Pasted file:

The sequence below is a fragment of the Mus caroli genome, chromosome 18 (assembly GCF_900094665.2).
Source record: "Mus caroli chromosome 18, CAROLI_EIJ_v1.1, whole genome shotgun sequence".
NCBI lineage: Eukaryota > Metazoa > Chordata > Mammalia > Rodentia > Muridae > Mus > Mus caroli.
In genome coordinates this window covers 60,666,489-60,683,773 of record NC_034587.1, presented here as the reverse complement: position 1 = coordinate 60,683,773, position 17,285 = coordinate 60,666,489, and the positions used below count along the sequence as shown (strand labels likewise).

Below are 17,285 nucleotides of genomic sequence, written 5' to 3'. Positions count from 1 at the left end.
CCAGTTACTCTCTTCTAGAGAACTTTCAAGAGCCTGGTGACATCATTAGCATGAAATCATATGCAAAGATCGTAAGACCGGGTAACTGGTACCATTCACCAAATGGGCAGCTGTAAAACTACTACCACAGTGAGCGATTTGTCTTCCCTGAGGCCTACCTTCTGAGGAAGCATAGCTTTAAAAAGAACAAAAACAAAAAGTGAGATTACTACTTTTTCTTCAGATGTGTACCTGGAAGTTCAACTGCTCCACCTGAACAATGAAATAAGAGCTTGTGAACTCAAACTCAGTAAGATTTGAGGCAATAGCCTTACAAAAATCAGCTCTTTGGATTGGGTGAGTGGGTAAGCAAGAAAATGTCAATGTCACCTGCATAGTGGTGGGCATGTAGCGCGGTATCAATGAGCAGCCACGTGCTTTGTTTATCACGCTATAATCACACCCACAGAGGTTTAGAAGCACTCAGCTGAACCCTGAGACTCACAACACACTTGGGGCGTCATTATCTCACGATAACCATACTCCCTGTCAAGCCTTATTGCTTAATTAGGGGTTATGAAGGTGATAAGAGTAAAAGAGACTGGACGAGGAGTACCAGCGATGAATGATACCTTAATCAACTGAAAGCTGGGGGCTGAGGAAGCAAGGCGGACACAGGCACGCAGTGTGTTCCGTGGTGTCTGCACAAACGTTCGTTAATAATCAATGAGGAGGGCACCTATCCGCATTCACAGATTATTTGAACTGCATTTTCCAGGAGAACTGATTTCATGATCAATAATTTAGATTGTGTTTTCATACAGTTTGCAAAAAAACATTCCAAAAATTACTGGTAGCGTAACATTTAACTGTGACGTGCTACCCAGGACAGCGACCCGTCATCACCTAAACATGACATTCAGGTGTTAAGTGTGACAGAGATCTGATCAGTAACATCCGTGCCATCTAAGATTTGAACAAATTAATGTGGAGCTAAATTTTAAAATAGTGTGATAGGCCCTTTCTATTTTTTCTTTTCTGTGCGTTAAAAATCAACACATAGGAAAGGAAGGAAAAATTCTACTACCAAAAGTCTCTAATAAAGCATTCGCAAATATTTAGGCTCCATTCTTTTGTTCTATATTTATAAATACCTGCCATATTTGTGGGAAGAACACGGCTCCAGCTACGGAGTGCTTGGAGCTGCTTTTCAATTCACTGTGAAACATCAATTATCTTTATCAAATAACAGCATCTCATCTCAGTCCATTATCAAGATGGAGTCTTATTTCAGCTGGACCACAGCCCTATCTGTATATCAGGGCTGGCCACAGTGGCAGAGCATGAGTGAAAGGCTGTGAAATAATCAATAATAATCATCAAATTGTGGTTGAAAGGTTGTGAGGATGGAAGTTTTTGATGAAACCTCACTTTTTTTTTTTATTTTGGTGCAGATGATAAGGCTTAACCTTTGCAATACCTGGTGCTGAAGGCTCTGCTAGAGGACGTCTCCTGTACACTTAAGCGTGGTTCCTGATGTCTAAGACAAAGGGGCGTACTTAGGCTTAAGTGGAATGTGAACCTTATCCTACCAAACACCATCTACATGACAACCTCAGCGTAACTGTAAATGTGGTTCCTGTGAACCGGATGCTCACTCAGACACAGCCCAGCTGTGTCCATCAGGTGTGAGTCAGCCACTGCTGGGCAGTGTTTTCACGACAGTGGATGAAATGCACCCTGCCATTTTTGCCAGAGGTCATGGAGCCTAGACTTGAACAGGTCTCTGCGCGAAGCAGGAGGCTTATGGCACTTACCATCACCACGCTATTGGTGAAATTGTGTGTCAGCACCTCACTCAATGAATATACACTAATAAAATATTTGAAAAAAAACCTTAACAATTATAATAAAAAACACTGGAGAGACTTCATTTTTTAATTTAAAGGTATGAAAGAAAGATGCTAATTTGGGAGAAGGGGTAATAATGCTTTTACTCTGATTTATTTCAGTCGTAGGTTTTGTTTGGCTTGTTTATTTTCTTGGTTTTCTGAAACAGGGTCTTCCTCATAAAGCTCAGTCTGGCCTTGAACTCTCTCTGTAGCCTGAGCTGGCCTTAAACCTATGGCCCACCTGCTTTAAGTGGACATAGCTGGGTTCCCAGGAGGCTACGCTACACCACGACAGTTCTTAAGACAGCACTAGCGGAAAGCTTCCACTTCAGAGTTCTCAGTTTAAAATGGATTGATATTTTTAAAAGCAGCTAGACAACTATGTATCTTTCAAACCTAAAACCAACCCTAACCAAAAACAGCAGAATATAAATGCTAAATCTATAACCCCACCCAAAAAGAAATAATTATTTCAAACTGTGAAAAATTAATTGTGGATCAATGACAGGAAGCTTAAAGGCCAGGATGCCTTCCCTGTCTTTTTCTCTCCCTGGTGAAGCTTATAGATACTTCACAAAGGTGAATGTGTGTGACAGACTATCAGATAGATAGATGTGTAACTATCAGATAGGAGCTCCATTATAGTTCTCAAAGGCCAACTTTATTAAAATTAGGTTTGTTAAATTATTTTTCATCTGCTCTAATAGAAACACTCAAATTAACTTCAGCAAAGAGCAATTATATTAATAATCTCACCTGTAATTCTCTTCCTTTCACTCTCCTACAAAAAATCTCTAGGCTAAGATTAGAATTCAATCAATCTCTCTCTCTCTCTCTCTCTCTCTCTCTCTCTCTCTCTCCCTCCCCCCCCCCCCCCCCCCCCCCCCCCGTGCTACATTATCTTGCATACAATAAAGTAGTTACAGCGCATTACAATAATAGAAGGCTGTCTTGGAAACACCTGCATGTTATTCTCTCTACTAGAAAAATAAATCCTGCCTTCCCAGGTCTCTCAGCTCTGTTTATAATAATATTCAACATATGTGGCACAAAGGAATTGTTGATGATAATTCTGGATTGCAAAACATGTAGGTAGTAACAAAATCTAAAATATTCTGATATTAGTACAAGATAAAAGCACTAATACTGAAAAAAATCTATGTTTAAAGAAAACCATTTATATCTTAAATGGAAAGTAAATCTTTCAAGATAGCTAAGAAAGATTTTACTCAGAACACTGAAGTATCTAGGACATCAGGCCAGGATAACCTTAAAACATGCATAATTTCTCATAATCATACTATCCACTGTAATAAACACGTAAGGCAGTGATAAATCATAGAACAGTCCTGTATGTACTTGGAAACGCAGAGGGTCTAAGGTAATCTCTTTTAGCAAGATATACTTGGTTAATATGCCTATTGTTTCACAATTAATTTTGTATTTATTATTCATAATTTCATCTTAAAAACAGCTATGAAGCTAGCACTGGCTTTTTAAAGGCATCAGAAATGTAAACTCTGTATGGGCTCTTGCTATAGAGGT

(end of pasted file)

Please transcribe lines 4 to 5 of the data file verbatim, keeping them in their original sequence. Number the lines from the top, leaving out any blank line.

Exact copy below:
In genome coordinates this window covers 60,666,489-60,683,773 of record NC_034587.1, presented here as the reverse complement: position 1 = coordinate 60,683,773, position 17,285 = coordinate 60,666,489, and the positions used below count along the sequence as shown (strand labels likewise).

Below are 17,285 nucleotides of genomic sequence, written 5' to 3'. Positions count from 1 at the left end.